9 Responses

  1. Beverly "Dr. Bev" Adler
    Beverly "Dr. Bev" Adler July 12, 2014 at 4:42 am | | Reply

    I would just like to add my opinion as a clinical psychologist who specializes treating patients with diabetes. As Wil Dubois stated in his reply to this concerned new wife, she is not alone in her situation. He suggested following the successful approach of his friend who was faced with an ultimatum from his bride to take care of his diabetes or she was going to leave him. It worked in their case. Likewise, I have a similar case I’m seeing in my private practice. The husband is finally accepting his diabetes and making positive changes in his lifestyle. I would call it “tough love” – with the emphasis on LOVE. I have only one other suggestion for this concerned new-wife, please try to find a therapist to support your feelings. Hopefully you could find a mental health professional who is also knowledgable about diabetes management! Go as a couple, if he’s willing, or go by yourself, if he’s not. But go see a therapist! I would also suggest going to lectures/events where you both (or you alone) can learn more about diabetes management and meet with other PWDs. Both of you need not feel so isolated and alone. I hope my advice is helpful. I wish this new wife and her husband the best of luck!

  2. Mary Dexter
    Mary Dexter July 12, 2014 at 7:24 am | | Reply

    A third factor is family support. Whenever I go to JDRF functions, I’m surrounded by diabetics, diagnosed as children, who are surrounded by warm, fuzzy caretakers. Not only their extended family, but their neighborhood turns out to support the child. Not everyone gets that. Not everyone gets a warm, nurturing family. Some families are made up of self-righteous, judgmental bullies who believe diabetes is something we somehow brought on ourselves through sin and the (usually older) diabetic should take care of the problem in a way that doesn’t impose upon or embarrass them. Harsh. Sometimes denial is a means of protection, not from the truth, but from a cruel outside world. Being part of the cruel world probably won’t help.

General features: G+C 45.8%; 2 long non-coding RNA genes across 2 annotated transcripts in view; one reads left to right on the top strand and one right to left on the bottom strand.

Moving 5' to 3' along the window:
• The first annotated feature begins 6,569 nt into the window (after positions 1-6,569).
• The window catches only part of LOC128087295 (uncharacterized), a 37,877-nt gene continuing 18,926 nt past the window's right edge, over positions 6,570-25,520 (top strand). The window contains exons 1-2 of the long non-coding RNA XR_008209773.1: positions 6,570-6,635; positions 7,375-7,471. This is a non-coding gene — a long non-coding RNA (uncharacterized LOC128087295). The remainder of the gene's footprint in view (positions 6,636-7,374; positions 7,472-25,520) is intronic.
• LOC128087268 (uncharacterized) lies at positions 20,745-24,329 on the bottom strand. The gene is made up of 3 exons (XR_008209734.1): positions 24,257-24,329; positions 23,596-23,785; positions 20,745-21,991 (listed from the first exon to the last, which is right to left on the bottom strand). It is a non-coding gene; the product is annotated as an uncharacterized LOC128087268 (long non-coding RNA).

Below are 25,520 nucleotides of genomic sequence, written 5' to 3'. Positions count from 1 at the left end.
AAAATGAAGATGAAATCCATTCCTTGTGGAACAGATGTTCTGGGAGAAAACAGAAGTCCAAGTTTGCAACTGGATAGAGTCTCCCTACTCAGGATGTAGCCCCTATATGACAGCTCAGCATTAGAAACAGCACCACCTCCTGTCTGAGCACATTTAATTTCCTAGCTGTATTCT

3. Jessica
    Jessica July 12, 2014 at 8:28 am | | Reply

    I too, married a T1. He was diagnosed while we were engaged. I went through all the stages with him, and as far as caring for himself, eventually he decided on spending very little time worrying about it or caring for himself properly…
    About 6 years later, after our first child, I was diagnosed as a T1. I quickly learned how little I understood about his life and this disease. It’s hard to accept that our loved ones don’t care for themselves the way we want them too. BUT, we are all given choices. We manage the best we can. He may regret the way he takes care of himself eventually, but for now, I suspect that he is doing what he can to just live, to feel normal, to make it day to day. Your support goes a long way…be there when he’s ready.

  4. Mary Dexter
    Mary Dexter July 12, 2014 at 9:59 am | | Reply

    2 myths are in play:
    1. If a diabetic does everything right, nothing will go wrong. Some times it seems to make things worse. Maybe he tests when she’s not looking. Maybe he’s doing more than she sees.
    2. Marriage is a 50:50 partnership. Last night I celebrated my 33 wedding anniversary with my husband. Some times I’ve been able to give less than 1% and he’s given more than 100%; some times the opposite has been true. In taking turns, we don’t keep track of whose turn or who got how many. The piece of paper means it’s nobody’s business. One day one of us will outlive the other.